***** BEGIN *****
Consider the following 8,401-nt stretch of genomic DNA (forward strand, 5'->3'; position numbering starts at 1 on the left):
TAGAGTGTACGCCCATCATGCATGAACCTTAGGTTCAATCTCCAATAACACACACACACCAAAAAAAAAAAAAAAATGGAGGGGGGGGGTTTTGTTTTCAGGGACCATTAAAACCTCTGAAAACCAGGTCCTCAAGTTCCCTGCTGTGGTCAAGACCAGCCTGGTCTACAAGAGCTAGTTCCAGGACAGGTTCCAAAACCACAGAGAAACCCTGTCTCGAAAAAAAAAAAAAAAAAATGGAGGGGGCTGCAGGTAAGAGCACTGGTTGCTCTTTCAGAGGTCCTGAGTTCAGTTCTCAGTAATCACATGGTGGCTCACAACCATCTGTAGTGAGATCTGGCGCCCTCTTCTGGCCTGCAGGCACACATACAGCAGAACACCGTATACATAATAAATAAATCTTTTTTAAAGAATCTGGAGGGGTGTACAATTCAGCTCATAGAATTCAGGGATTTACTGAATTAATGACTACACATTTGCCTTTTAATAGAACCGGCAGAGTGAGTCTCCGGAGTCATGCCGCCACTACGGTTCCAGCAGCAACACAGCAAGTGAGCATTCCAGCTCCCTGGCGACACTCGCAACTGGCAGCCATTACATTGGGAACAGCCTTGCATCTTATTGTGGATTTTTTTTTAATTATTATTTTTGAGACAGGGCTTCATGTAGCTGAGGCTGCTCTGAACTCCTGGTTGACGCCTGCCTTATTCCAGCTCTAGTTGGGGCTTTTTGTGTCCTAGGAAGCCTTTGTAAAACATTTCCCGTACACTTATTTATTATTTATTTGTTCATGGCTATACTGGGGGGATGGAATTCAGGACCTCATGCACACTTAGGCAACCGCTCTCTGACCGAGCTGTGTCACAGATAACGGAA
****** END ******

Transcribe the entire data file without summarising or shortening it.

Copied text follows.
Consider the following 8,401-nt stretch of genomic DNA (forward strand, 5'->3'; position numbering starts at 1 on the left):
TAGAGTGTACGCCCATCATGCATGAACCTTAGGTTCAATCTCCAATAACACACACACACCAAAAAAAAAAAAAAAATGGAGGGGGGGGGTTTTGTTTTCAGGGACCATTAAAACCTCTGAAAACCAGGTCCTCAAGTTCCCTGCTGTGGTCAAGACCAGCCTGGTCTACAAGAGCTAGTTCCAGGACAGGTTCCAAAACCACAGAGAAACCCTGTCTCGAAAAAAAAAAAAAAAAAATGGAGGGGGCTGCAGGTAAGAGCACTGGTTGCTCTTTCAGAGGTCCTGAGTTCAGTTCTCAGTAATCACATGGTGGCTCACAACCATCTGTAGTGAGATCTGGCGCCCTCTTCTGGCCTGCAGGCACACATACAGCAGAACACCGTATACATAATAAATAAATCTTTTTTAAAGAATCTGGAGGGGTGTACAATTCAGCTCATAGAATTCAGGGATTTACTGAATTAATGACTACACATTTGCCTTTTAATAGAACCGGCAGAGTGAGTCTCCGGAGTCATGCCGCCACTACGGTTCCAGCAGCAACACAGCAAGTGAGCATTCCAGCTCCCTGGCGACACTCGCAACTGGCAGCCATTACATTGGGAACAGCCTTGCATCTTATTGTGGATTTTTTTTTAATTATTATTTTTGAGACAGGGCTTCATGTAGCTGAGGCTGCTCTGAACTCCTGGTTGACGCCTGCCTTATTCCAGCTCTAGTTGGGGCTTTTTGTGTCCTAGGAAGCCTTTGTAAAACATTTCCCGTACACTTATTTATTATTTATTTGTTCATGGCTATACTGGGGGGATGGAATTCAGGACCTCATGCACACTTAGGCAACCGCTCTCTGACCGAGCTGTGTCACAGATAACGGAA